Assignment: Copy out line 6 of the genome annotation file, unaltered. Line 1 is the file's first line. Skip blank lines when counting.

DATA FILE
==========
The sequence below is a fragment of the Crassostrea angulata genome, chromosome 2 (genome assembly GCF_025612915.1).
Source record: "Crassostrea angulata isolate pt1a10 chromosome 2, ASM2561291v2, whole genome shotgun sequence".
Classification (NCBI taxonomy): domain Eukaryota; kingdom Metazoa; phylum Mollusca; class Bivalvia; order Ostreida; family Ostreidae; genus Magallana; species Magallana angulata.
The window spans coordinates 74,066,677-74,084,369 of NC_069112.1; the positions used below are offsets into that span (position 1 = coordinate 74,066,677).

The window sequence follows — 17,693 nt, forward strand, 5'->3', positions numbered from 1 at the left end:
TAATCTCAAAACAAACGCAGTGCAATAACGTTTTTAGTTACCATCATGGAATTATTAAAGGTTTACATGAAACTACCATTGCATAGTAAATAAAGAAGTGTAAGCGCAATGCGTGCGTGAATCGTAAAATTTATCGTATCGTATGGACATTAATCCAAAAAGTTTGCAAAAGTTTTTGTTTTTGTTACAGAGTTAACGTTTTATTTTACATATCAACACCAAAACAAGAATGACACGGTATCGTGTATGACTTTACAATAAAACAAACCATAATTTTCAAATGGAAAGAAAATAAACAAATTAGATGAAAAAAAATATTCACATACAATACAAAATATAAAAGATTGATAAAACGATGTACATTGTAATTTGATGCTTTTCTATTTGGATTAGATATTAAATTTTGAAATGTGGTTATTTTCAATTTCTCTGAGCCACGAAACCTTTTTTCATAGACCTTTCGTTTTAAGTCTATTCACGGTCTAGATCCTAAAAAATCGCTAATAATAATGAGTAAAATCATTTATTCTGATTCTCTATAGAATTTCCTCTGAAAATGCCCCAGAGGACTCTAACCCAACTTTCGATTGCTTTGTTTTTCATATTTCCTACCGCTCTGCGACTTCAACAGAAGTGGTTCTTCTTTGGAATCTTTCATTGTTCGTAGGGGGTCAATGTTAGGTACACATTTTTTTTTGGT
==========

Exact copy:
TAATCTCAAAACAAACGCAGTGCAATAACGTTTTTAGTTACCATCATGGAATTATTAAAGGTTTACATGAAACTACCATTGCATAGTAAATAAAGAAGTGTAAGCGCAATGCGTGCGTGAATCGTAAAATTTATCGTATCGTATGGACATTAATCCAAAAAGTTTGCAAAAGTTTTTGTTTTTGTTACAGAGTTAACGTTTTATTTTACATATCAACACCAAAACAAGAATGACACGGTATCGTGTATGACTTTACAATAAAACAAACCATAATTTTCAAATGGAAAGAAAATAAACAAATTAGATGAAAAAAAATATTCACATACAATACAAAATATAAAAGATTGATAAAACGATGTACATTGTAATTTGATGCTTTTCTATTTGGATTAGATATTAAATTTTGAAATGTGGTTATTTTCAATTTCTCTGAGCCACGAAACCTTTTTTCATAGACCTTTCGTTTTAAGTCTATTCACGGTCTAGATCCTAAAAAATCGCTAATAATAATGAGTAAAATCATTTATTCTGATTCTCTATAGAATTTCCTCTGAAAATGCCCCAGAGGACTCTAACCCAACTTTCGATTGCTTTGTTTTTCATATTTCCTACCGCTCTGCGACTTCAACAGAAGTGGTTCTTCTTTGGAATCTTTCATTGTTCGTAGGGGGTCAATGTTAGGTACACATTTTTTTTTGGT